The question that seems to be on many people’s minds these days: When will travel return to normal? But that’s the wrong question. Instead, we should ask: Will travel change post-pandemic? The short answer is, yes. Travel will  be purposeful, but the way we perceive it will be different.

To understand the future, let’s look back to December 2019 — Americans scheduled more than 79 million flights and holiday travel broke historic records. But less than weeks later, people began to learn about coronavirus and the world ultimately shutdown from this pandemic while scientists raced to develop a vaccine.

It has been a rough year and the virus is still ravaging parts of the world. Americans are hopeful that the right tools are in place to battle Covid-19.

So, yea, our idea of travel has changed, but that doesn’t mean it’s a bad thing. Here are just a few ways.

Why we travel will change post-pandemic.

In the future travel will be used to deepen personal relationships. And that means creating shared experiences — something I’ve always advocated.

Because the business community has not yet made a significant move to embrace meeting yet (which often influences leisure), personal travel will drive motivations. And playing on our emotions by encouraging pure exuberance for getaways has worked. But, is that the right thing to do?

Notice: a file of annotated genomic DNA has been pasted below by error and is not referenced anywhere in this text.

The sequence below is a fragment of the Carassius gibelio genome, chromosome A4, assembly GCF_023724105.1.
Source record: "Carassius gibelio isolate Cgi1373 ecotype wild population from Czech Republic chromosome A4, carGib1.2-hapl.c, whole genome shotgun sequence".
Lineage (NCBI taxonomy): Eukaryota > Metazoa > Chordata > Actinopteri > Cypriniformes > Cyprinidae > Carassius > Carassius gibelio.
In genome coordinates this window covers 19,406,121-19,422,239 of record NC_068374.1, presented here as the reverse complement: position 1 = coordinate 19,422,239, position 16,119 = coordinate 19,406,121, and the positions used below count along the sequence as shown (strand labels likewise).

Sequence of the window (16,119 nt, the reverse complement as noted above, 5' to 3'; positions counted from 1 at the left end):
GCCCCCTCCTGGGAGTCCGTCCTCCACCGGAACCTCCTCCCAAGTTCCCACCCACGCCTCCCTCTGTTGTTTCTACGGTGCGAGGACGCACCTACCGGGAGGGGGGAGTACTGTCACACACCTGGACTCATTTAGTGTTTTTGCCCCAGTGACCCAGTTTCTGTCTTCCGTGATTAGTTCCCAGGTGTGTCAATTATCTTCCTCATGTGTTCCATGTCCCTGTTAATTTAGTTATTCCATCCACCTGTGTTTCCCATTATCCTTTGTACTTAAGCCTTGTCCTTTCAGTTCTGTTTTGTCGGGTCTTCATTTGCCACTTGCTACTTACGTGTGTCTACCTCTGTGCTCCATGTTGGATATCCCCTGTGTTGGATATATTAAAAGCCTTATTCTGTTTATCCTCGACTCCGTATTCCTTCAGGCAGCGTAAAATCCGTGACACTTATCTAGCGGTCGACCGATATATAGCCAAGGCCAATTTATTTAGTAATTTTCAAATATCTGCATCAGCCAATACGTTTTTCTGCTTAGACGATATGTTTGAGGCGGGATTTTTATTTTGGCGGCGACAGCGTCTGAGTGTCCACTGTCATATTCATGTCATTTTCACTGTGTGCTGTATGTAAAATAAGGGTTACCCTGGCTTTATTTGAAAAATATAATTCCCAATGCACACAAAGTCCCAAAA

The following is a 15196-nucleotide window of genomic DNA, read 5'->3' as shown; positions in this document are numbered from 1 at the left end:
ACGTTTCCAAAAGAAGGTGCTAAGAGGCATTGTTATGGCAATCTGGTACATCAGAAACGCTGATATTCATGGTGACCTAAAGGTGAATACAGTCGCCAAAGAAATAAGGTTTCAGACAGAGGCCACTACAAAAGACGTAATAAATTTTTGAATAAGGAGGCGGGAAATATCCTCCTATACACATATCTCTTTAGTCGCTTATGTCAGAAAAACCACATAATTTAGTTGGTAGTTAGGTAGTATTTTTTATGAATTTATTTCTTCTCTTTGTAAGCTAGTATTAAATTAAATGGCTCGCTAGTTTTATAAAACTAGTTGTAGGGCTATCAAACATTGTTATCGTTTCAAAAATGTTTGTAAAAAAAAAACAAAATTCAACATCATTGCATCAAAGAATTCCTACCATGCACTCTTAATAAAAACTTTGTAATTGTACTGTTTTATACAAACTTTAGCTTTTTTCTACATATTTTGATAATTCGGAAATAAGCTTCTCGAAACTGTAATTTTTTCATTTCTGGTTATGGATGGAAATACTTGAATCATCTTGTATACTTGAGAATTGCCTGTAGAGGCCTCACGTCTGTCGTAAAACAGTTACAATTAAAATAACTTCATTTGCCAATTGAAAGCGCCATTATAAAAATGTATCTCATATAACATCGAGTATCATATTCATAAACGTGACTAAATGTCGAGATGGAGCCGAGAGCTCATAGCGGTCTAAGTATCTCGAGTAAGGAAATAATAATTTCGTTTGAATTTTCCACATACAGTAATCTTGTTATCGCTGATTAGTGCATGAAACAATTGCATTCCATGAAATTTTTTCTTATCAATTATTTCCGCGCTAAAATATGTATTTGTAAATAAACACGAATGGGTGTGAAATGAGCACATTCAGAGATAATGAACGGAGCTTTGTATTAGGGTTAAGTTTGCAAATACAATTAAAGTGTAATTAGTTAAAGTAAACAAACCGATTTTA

Most people haven’t had an opportunity to leave their home towns and cites for more than a year. So they are easily lured by those states and other locations that promote themselves as open for business but with little regard for health and safety. I personally hope that this isn’t sustained.

Reasons for leisure travel will change post-pandemic.

Leisure travel will eventually become even more popular than it was pre-pandemic. Before the arrival of Covid-19, leisure accounted for nearly 80 percent of all travel. I predict it will increase and drive as much as 90 percent until 2024. And as I reconsider my own reasons, leisure travel post-pandemic will include:

  • Spending time with friends and family
  • Visiting small towns, historic locations and museums
  • Experiencing cultural sites and national parks
  • Returning to nightclubs and casinos — yes!
  • Tasting local cuisine and fine dining
  • Hiring guides to gain personalized, local perspectives
  • Hanging out in the sun, if that’s your desire

Where we travel will change post-pandemic.

Domestic travel will outpace international travel for a while, likely through 2022. And I’m not surprised that airline seats on domestic flights are packed again. Depending on the experience you want, the U.S. offers many places to go even during the pandemic.

But don’t rule out the future appeal for international travel with Americans post-pandemic. We will fill up seats on international flights as countries take reasonable steps to open up and experiences become normalized. International travel is definitely on the minds of Americans — which achieved a historic high of nearly 45 million flight departures in 2019 before the pandemic.

Nearly half of those who travel internationally by plane go to Western Europe (my favorite “go-to” as well): The UK, France, Germany, Italy and Spain are among the most popular. These countries appeal to the reasons why we like to travel. And I’m ready to go back.

Various international destinations are trying to leverage the pandemic as travel disruptors and gain new visitors and dollars. They are offering easier entry protocols. I’ll skip the related ethical questions. Yet many fear the very real possibility that travel post-pandemic will go to the other extreme and require numerous Covid-19 tests every step they take.